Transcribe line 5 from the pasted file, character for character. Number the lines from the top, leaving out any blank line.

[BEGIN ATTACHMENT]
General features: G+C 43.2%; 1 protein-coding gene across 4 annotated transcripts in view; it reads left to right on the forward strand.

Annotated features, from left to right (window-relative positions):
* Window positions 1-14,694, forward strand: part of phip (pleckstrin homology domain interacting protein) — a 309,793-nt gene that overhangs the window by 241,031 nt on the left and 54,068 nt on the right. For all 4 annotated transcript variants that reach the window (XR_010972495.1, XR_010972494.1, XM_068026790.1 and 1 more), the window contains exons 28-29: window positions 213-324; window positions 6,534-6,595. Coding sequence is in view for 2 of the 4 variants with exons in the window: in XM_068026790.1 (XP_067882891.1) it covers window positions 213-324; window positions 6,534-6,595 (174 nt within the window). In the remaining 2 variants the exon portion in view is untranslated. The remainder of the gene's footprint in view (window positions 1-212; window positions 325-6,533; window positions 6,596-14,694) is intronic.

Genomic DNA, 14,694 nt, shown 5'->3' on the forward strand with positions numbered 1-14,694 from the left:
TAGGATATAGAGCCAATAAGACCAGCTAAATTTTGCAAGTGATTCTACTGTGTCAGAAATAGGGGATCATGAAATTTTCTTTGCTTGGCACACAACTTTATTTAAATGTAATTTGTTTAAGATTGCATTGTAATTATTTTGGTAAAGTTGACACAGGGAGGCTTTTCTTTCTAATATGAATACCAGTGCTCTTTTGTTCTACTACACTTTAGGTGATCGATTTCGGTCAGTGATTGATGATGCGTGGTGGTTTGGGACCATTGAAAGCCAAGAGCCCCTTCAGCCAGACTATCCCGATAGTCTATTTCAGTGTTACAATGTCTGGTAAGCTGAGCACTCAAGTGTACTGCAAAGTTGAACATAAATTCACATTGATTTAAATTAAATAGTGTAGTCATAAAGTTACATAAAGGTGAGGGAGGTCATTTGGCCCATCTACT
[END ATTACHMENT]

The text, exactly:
TAGGATATAGAGCCAATAAGACCAGCTAAATTTTGCAAGTGATTCTACTGTGTCAGAAATAGGGGATCATGAAATTTTCTTTGCTTGGCACACAACTTTATTTAAATGTAATTTGTTTAAGATTGCATTGTAATTATTTTGGTAAAGTTGACACAGGGAGGCTTTTCTTTCTAATATGAATACCAGTGCTCTTTTGTTCTACTACACTTTAGGTGATCGATTTCGGTCAGTGATTGATGATGCGTGGTGGTTTGGGACCATTGAAAGCCAAGAGCCCCTTCAGCCAGACTATCCCGATAGTCTATTTCAGTGTTACAATGTCTGGTAAGCTGAGCACTCAAGTGTACTGCAAAGTTGAACATAAATTCACATTGATTTAAATTAAATAGTGTAGTCATAAAGTTACATAAAGGTGAGGGAGGTCATTTGGCCCATCTACT